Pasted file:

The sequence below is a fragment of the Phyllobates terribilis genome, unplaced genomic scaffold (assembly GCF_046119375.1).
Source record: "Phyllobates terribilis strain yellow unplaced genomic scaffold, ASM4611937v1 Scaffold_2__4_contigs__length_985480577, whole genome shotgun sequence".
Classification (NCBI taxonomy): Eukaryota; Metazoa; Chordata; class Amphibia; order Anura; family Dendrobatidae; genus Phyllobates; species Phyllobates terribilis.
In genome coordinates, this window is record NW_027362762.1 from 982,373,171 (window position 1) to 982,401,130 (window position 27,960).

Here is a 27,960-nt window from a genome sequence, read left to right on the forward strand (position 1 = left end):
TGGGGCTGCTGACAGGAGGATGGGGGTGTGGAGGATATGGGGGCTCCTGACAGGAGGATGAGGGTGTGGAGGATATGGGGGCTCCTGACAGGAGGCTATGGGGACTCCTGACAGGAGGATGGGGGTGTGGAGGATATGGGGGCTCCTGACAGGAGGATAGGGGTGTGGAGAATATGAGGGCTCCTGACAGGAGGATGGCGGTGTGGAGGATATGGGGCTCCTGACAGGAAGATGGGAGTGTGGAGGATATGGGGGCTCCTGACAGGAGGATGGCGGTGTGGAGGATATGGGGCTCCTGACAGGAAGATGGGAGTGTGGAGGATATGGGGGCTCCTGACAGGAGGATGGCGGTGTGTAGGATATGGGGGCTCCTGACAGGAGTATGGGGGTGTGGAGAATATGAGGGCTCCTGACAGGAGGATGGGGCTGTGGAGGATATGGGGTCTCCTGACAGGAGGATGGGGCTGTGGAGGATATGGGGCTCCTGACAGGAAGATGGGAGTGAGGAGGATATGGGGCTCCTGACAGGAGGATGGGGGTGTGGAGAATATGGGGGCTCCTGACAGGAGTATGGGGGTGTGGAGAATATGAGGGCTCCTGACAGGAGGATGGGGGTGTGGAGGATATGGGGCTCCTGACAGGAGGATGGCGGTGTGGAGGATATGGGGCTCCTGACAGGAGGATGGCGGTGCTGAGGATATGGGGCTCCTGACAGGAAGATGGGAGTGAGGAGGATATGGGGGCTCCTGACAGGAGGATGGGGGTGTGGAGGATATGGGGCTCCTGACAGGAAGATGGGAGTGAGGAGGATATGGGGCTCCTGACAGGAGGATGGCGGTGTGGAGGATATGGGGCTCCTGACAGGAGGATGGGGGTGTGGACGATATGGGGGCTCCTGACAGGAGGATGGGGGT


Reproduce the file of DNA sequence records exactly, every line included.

The sequence below is a fragment of the Phyllobates terribilis genome, unplaced genomic scaffold (assembly GCF_046119375.1).
Source record: "Phyllobates terribilis strain yellow unplaced genomic scaffold, ASM4611937v1 Scaffold_2__4_contigs__length_985480577, whole genome shotgun sequence".
Classification (NCBI taxonomy): Eukaryota; Metazoa; Chordata; class Amphibia; order Anura; family Dendrobatidae; genus Phyllobates; species Phyllobates terribilis.
In genome coordinates, this window is record NW_027362762.1 from 982,373,171 (window position 1) to 982,401,130 (window position 27,960).

Here is a 27,960-nt window from a genome sequence, read left to right on the forward strand (position 1 = left end):
TGGGGCTGCTGACAGGAGGATGGGGGTGTGGAGGATATGGGGGCTCCTGACAGGAGGATGAGGGTGTGGAGGATATGGGGGCTCCTGACAGGAGGCTATGGGGACTCCTGACAGGAGGATGGGGGTGTGGAGGATATGGGGGCTCCTGACAGGAGGATAGGGGTGTGGAGAATATGAGGGCTCCTGACAGGAGGATGGCGGTGTGGAGGATATGGGGCTCCTGACAGGAAGATGGGAGTGTGGAGGATATGGGGGCTCCTGACAGGAGGATGGCGGTGTGGAGGATATGGGGCTCCTGACAGGAAGATGGGAGTGTGGAGGATATGGGGGCTCCTGACAGGAGGATGGCGGTGTGTAGGATATGGGGGCTCCTGACAGGAGTATGGGGGTGTGGAGAATATGAGGGCTCCTGACAGGAGGATGGGGCTGTGGAGGATATGGGGTCTCCTGACAGGAGGATGGGGCTGTGGAGGATATGGGGCTCCTGACAGGAAGATGGGAGTGAGGAGGATATGGGGCTCCTGACAGGAGGATGGGGGTGTGGAGAATATGGGGGCTCCTGACAGGAGTATGGGGGTGTGGAGAATATGAGGGCTCCTGACAGGAGGATGGGGGTGTGGAGGATATGGGGCTCCTGACAGGAGGATGGCGGTGTGGAGGATATGGGGCTCCTGACAGGAGGATGGCGGTGCTGAGGATATGGGGCTCCTGACAGGAAGATGGGAGTGAGGAGGATATGGGGGCTCCTGACAGGAGGATGGGGGTGTGGAGGATATGGGGCTCCTGACAGGAAGATGGGAGTGAGGAGGATATGGGGCTCCTGACAGGAGGATGGCGGTGTGGAGGATATGGGGCTCCTGACAGGAGGATGGGGGTGTGGACGATATGGGGGCTCCTGACAGGAGGATGGGGGT